At midweek an estimated one-fifth of Idaho’s potato crop remained in the ground.  The sudden cold shock is threatening the state’s potato and onion crops.  Two images from Facebook caught my attention this week.  Below is a post from a man in East Idaho.  He took a video of a convoy of farmers and ranchers coming to the assistance of a neighbor.  The man had potatoes to harvest and time was running out.

Working together, similar to an old fashioned barn raising, they got the job done.  His livelihood was saved.

Another post from a former state legislator from the same part of the state indicates the frantic efforts continued for her family until long after sunset.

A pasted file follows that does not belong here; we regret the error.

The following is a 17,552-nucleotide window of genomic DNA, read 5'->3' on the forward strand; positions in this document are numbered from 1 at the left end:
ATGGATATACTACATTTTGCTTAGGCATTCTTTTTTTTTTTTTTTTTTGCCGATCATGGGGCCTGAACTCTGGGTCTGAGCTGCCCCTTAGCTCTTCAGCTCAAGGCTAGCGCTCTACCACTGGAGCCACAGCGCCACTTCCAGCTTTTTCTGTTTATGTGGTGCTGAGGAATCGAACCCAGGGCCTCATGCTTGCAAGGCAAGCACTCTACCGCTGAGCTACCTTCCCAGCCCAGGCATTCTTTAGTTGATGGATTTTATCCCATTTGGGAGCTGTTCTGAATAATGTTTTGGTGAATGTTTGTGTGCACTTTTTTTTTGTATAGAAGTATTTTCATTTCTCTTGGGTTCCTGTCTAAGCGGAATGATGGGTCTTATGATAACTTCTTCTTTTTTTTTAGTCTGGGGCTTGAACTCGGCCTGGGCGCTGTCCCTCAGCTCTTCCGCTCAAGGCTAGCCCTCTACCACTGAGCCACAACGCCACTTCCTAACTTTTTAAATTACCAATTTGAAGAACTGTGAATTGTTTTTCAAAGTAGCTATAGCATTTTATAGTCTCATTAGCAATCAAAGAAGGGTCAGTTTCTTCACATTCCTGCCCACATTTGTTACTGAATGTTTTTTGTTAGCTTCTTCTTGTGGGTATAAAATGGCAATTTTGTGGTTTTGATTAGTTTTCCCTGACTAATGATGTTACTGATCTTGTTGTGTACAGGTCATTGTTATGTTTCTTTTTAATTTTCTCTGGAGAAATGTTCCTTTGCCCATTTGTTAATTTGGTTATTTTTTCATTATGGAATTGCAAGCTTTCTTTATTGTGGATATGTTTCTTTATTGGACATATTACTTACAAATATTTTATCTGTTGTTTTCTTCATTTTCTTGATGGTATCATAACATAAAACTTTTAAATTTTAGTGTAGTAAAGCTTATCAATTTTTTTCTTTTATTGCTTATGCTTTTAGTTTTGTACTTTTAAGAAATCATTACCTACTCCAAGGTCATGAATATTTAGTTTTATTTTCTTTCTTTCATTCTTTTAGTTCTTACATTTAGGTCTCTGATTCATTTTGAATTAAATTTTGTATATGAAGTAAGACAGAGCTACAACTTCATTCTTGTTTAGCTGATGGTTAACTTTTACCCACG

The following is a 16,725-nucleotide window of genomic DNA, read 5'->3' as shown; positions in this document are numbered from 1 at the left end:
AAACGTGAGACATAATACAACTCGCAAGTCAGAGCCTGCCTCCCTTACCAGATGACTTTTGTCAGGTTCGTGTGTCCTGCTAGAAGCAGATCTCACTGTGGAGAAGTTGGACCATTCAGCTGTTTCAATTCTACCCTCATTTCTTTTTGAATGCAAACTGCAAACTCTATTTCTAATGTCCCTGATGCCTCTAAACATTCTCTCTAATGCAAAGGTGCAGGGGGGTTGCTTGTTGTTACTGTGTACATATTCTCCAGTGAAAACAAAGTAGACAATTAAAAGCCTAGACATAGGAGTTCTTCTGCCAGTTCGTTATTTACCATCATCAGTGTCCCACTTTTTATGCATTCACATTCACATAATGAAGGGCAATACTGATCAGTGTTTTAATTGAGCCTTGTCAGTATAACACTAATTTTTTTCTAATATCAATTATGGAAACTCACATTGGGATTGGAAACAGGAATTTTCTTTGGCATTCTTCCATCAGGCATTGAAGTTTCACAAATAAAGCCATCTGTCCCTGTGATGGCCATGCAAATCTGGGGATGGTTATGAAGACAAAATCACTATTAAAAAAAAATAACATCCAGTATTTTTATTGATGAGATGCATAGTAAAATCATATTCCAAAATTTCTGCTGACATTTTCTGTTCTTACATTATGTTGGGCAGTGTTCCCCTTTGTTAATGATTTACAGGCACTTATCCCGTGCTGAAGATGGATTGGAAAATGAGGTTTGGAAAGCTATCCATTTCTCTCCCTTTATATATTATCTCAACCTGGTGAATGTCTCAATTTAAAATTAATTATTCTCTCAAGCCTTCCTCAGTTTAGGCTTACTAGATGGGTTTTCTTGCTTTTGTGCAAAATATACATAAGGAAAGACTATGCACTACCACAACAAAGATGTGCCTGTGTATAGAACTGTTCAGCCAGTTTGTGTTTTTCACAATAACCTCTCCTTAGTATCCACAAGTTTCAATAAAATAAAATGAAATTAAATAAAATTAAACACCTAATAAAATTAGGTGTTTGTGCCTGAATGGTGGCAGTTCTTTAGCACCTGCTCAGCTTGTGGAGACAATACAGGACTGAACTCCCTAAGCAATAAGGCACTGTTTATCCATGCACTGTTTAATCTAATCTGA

These stories tell us about the character of our fellow men.  We live in an era when many Americans have self-selected in opposing camps.  Most news media focuses on the worst and not the best.  Then we get heartwarming images as the cold snow flies.  It restores hope.

I’m also one to believe it’s not just Idaho.  I grew up in Amish country.  When a barn would be destroyed by fire a new one would be raised in a day.  And the Amish extended their mission to farmers even outside their own community.

You can also make an argument it’s more common in rural culture.  You can be separated by 30 miles from people you still know well and consider neighbors.  I’m not sure the bond exists with the same strength in suburban and urban America.

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